Do you apply a multiplier to your development estimates?

It's common to use a 2x multiplier on time estimates given by developers for projects/features to be delivered.

Now I'm somewhat wondering if both, the developer and product owner/client, knowing of the rule, applies it. Which eventually would result in a 4x multiplier.

What's your experience with time estimates in this regard?

  1. 5

    Quick warning, I've spent a lot of time in my career thinking about estimates, so this might get long. But what I've seen is that there are basically three kinds of "multipliers."

    • After reviewing the plan (I do have a plan that goes along with that estimate, right? Because otherwise, it's not an estimate), I can point to these places where the project has a lot of uncertainty that could go horribly wrong and don't think that there's any way to measure that without doing the work.
    • I haven't the foggiest idea of what's involved in this project, so I picked a number out of a hat and threw in a fudge factor in case I'm wrong; I'm probably also planning to work late when the deadline approaches.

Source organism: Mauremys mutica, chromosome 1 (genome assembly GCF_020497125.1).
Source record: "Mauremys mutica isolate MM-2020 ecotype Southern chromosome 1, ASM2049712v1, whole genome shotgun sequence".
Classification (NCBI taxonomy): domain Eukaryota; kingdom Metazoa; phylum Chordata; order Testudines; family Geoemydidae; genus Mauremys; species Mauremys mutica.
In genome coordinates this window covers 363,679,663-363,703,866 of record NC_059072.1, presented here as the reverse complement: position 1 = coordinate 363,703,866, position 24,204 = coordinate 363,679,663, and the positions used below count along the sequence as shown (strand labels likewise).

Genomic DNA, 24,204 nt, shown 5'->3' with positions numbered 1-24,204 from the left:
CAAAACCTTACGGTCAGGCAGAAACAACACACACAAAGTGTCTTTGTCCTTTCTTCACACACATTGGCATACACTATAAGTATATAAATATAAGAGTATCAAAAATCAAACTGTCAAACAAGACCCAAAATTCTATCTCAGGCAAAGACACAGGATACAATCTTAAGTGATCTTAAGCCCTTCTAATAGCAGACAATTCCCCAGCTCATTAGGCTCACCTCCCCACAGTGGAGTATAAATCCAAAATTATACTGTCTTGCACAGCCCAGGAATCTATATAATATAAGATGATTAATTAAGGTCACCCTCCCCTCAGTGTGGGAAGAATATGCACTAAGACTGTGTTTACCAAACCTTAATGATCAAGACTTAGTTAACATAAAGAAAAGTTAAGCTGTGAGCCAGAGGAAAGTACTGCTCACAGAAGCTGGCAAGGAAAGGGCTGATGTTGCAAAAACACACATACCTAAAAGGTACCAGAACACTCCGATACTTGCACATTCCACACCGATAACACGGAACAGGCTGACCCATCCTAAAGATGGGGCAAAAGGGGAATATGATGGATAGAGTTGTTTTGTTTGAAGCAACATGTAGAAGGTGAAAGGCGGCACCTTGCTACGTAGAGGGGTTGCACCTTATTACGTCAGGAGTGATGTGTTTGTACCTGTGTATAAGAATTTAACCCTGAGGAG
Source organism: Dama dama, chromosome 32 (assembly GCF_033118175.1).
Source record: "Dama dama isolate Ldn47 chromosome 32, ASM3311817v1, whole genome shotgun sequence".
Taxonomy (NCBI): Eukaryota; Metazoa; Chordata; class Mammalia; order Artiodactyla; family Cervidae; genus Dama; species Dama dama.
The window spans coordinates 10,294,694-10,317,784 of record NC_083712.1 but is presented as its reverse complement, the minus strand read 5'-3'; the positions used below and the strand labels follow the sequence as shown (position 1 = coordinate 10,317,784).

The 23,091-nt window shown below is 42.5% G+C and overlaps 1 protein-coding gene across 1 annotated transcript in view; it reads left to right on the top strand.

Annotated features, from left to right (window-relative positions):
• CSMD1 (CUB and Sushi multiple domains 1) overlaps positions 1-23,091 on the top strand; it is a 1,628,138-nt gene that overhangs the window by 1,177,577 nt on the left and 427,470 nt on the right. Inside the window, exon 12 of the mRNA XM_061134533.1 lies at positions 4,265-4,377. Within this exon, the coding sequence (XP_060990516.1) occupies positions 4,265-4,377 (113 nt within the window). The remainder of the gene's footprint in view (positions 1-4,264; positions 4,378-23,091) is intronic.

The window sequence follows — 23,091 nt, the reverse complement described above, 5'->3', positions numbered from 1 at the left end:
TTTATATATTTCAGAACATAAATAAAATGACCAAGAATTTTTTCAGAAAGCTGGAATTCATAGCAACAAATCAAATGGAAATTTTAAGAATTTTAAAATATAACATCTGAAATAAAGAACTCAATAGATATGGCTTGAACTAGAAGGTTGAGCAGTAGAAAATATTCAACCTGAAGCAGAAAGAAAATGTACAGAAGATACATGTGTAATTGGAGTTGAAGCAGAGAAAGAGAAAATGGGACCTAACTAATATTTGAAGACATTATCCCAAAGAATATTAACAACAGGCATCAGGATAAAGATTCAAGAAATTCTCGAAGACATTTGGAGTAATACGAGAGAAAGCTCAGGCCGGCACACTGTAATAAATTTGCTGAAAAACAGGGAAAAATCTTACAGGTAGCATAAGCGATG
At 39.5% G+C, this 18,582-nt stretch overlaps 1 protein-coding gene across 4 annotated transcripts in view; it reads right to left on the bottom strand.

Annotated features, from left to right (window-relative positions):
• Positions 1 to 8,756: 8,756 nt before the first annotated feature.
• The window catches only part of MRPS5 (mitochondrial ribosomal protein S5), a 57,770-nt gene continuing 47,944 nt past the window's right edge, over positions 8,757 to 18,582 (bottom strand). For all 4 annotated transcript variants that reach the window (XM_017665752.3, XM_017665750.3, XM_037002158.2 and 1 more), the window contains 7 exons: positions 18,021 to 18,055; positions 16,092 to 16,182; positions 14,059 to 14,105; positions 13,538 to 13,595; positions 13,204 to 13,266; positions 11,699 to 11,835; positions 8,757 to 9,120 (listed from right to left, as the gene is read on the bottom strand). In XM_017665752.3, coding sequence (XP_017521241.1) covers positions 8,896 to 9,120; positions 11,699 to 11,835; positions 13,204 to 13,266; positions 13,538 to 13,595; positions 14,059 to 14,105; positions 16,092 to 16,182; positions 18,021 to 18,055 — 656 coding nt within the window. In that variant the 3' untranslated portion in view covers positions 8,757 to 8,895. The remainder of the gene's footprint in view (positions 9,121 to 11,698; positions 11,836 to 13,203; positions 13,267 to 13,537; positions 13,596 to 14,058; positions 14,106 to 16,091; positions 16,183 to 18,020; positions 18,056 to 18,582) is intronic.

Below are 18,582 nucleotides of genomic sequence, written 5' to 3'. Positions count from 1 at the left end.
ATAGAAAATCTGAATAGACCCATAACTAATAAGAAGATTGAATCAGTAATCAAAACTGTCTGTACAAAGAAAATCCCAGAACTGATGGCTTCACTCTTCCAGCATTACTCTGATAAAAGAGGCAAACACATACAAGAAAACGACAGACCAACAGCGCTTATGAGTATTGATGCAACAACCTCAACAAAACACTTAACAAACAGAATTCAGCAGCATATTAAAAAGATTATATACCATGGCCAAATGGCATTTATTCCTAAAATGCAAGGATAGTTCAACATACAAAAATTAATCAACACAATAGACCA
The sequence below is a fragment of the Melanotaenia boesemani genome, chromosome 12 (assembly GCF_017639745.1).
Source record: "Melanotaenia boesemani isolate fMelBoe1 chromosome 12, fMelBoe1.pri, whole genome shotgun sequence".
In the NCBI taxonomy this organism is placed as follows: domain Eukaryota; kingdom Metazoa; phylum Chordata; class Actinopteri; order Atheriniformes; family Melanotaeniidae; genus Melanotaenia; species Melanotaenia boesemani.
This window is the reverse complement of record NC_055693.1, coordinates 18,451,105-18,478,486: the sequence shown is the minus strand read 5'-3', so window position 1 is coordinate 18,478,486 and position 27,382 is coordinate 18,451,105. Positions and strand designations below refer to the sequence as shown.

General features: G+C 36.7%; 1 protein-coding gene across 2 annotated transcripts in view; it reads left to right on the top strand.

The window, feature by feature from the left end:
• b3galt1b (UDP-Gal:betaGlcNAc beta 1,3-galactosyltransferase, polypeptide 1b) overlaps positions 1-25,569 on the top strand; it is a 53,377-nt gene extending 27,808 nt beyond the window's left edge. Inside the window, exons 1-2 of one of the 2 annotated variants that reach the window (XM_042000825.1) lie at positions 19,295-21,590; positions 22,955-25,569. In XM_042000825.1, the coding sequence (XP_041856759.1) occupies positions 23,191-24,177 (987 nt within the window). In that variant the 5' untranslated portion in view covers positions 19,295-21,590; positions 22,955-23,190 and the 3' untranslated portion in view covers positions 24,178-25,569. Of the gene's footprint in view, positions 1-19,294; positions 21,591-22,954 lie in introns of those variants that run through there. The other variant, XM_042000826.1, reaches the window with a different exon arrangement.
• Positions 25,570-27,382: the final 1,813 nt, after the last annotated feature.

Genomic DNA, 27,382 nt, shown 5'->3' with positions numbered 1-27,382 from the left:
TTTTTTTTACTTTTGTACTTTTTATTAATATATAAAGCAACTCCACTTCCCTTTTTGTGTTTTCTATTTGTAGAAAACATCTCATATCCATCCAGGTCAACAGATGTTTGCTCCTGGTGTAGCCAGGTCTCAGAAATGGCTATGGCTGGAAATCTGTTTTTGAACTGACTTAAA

• I don't trust you to uphold your end of our agreement, so I'm just flat-out assuming that we're going to need to do everything multiple times.

    When you suggest that there's a "rule" for developers, you're talking about somewhere between the second and third approaches, not caring enough to plan out the project before estimating and/or not trusting the stakeholder to not change the project in the middle. It's not ideal, but since most shops have shifted to one of the various "it'll be done when it's done" scheduling disciplines, it's probably acceptable as long as you're mindful about it.

    When you suggest that a stakeholder might do it, it's always the third, that they don't trust the developers. And if a business associate doesn't trust you, then you need to work on that relationship or (if it's not someone that you can deal with regularly) work on a reputation of reliably hitting targets, so that you can point to reasons they should trust your estimate more than someone else's.